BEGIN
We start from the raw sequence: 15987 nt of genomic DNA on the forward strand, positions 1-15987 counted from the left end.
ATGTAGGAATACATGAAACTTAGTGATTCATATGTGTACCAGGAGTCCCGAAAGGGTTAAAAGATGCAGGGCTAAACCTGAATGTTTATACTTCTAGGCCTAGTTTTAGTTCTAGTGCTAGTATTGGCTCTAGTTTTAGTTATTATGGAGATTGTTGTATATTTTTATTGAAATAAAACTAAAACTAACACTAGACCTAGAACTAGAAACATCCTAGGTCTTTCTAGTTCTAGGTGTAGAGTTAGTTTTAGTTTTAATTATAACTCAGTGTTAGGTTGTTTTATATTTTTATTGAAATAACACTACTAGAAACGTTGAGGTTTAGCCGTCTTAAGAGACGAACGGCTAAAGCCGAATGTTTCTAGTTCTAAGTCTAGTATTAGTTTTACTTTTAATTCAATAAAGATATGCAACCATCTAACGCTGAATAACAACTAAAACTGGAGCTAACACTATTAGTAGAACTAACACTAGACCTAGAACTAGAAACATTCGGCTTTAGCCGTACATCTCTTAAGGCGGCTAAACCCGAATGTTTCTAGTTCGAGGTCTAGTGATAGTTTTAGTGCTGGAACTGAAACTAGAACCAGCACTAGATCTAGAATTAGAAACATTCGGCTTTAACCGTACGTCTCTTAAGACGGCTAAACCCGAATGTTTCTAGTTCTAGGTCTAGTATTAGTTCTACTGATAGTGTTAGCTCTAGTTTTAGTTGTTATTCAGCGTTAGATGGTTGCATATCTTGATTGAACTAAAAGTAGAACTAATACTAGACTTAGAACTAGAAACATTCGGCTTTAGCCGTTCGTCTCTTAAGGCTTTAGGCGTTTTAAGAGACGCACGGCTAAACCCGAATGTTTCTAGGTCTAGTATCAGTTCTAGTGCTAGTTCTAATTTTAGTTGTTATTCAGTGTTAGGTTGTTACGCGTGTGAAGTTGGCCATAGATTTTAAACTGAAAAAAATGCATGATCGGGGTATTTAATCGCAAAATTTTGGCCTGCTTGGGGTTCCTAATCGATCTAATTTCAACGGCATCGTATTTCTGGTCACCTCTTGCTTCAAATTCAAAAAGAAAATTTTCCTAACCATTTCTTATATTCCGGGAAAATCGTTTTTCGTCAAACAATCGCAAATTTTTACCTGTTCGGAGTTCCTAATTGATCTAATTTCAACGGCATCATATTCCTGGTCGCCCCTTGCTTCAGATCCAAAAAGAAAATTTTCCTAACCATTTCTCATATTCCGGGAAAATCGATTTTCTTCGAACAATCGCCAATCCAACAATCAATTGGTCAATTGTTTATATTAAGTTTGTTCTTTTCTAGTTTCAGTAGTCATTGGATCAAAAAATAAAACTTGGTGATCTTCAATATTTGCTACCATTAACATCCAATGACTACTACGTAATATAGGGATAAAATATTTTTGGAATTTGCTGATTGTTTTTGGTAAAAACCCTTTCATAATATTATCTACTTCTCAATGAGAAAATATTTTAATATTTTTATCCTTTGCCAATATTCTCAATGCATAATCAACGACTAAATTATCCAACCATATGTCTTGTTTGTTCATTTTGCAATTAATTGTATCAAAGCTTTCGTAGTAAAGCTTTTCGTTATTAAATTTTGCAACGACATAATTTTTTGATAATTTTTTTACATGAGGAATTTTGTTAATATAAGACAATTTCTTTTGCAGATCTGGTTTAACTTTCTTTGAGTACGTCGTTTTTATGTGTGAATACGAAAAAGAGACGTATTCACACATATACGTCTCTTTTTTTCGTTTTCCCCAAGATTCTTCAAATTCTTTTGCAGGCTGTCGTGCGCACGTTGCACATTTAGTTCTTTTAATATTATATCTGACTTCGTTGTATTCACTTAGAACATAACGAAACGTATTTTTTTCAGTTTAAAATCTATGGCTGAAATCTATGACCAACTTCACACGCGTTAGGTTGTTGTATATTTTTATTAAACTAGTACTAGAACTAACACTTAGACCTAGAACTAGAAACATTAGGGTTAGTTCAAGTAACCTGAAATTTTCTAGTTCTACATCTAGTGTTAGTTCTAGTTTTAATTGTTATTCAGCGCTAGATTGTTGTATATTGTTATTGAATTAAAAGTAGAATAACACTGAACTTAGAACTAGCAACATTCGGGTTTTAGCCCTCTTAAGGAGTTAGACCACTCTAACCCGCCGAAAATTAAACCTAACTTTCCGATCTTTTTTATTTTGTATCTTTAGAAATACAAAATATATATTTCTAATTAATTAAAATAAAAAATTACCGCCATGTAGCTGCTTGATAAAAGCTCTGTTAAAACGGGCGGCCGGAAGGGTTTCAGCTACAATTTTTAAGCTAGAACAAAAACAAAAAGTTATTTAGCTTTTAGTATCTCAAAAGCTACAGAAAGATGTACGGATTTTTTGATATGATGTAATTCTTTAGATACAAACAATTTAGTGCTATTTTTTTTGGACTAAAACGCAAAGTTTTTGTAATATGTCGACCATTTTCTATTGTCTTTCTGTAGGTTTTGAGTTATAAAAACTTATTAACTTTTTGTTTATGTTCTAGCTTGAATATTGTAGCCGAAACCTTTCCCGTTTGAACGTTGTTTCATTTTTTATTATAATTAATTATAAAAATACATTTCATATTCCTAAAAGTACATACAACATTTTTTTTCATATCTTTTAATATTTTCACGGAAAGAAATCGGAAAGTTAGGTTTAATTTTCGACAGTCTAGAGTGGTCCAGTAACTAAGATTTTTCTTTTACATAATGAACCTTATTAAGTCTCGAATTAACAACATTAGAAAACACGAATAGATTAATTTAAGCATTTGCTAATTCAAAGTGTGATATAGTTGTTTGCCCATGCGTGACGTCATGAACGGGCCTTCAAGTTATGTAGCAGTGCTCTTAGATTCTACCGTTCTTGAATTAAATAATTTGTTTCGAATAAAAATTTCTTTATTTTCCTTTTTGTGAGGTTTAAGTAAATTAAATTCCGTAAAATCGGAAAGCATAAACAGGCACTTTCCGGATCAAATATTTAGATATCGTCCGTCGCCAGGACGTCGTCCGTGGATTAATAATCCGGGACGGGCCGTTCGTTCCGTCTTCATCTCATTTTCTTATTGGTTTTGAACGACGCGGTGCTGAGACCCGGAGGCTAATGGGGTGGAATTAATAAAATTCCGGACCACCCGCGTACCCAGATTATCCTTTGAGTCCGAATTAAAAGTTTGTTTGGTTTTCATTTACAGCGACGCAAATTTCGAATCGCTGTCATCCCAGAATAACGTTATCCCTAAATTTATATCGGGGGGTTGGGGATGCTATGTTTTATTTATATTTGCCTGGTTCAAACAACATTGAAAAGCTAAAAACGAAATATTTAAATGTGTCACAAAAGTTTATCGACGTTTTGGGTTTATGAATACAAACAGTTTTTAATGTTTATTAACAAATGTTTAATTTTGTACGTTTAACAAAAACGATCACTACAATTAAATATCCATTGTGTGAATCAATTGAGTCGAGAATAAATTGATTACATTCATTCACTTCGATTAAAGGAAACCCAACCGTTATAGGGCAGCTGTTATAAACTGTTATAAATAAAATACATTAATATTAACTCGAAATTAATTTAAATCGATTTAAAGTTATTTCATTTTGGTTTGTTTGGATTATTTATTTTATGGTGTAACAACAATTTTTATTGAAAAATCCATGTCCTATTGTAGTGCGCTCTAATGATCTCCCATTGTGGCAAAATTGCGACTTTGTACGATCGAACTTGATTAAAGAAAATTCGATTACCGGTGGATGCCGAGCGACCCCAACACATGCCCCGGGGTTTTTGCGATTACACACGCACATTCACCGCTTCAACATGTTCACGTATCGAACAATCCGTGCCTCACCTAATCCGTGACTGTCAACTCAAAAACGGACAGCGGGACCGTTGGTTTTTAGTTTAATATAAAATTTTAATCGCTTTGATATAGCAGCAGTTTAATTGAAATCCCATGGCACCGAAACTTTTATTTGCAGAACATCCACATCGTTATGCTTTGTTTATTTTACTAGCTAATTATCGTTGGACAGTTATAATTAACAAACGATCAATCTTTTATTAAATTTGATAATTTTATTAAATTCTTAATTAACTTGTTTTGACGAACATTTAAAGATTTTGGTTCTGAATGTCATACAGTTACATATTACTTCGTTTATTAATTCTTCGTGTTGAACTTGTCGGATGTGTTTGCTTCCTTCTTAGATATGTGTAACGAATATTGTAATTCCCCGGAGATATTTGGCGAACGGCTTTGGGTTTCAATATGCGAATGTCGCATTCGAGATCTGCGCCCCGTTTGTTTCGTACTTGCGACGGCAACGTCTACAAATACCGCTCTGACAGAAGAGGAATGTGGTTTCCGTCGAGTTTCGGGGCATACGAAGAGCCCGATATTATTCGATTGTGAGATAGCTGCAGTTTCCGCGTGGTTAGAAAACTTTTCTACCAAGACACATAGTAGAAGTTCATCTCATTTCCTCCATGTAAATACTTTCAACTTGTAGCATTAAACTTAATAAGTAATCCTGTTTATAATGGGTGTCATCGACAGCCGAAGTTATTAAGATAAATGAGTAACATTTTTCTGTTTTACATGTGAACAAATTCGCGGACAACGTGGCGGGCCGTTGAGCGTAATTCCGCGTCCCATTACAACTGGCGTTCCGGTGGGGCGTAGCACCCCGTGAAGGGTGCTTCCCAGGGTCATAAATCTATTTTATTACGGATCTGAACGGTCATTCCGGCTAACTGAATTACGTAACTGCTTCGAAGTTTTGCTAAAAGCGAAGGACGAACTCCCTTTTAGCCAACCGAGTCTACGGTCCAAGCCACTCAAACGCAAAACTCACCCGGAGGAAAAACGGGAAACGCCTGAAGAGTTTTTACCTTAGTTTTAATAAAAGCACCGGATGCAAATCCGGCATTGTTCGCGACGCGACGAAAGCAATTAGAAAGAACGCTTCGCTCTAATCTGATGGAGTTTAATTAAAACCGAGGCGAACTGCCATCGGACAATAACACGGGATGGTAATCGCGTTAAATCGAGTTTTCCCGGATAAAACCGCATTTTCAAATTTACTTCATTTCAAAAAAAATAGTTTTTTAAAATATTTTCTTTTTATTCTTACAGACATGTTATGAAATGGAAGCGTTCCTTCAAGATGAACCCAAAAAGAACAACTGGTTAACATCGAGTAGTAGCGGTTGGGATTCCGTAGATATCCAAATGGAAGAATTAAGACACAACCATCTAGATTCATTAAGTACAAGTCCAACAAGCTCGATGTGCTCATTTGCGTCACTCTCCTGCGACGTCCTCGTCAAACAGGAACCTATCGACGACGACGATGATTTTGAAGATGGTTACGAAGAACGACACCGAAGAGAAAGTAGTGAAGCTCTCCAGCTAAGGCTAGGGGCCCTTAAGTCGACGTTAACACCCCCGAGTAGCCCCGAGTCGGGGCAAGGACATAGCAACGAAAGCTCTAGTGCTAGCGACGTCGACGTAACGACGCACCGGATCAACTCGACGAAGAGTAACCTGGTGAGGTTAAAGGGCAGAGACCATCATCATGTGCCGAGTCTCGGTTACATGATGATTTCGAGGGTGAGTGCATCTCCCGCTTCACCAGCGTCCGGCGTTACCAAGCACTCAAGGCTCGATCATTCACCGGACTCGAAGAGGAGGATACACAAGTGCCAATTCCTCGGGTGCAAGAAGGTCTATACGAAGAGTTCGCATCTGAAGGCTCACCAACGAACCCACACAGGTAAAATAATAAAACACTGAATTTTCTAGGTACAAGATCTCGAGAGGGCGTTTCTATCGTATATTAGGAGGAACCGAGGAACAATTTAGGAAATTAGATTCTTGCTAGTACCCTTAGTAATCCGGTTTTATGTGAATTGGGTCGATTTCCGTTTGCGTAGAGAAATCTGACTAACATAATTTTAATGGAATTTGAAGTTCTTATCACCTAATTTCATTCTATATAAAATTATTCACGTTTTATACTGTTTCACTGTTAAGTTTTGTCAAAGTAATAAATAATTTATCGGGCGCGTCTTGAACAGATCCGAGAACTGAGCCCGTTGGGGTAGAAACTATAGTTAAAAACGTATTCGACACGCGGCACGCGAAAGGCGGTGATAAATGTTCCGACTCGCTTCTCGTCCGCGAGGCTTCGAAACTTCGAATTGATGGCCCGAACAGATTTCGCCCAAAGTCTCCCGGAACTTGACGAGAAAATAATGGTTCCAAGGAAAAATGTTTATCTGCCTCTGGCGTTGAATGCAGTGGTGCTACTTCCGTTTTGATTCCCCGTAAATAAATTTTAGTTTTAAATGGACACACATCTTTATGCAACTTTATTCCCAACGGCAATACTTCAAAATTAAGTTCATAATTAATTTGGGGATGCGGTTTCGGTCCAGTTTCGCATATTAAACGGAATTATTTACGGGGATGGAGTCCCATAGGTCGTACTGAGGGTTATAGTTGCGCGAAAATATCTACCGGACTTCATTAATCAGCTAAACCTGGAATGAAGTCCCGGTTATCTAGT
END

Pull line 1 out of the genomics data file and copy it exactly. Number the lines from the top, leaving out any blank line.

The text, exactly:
We start from the raw sequence: 15987 nt of genomic DNA on the forward strand, positions 1-15987 counted from the left end.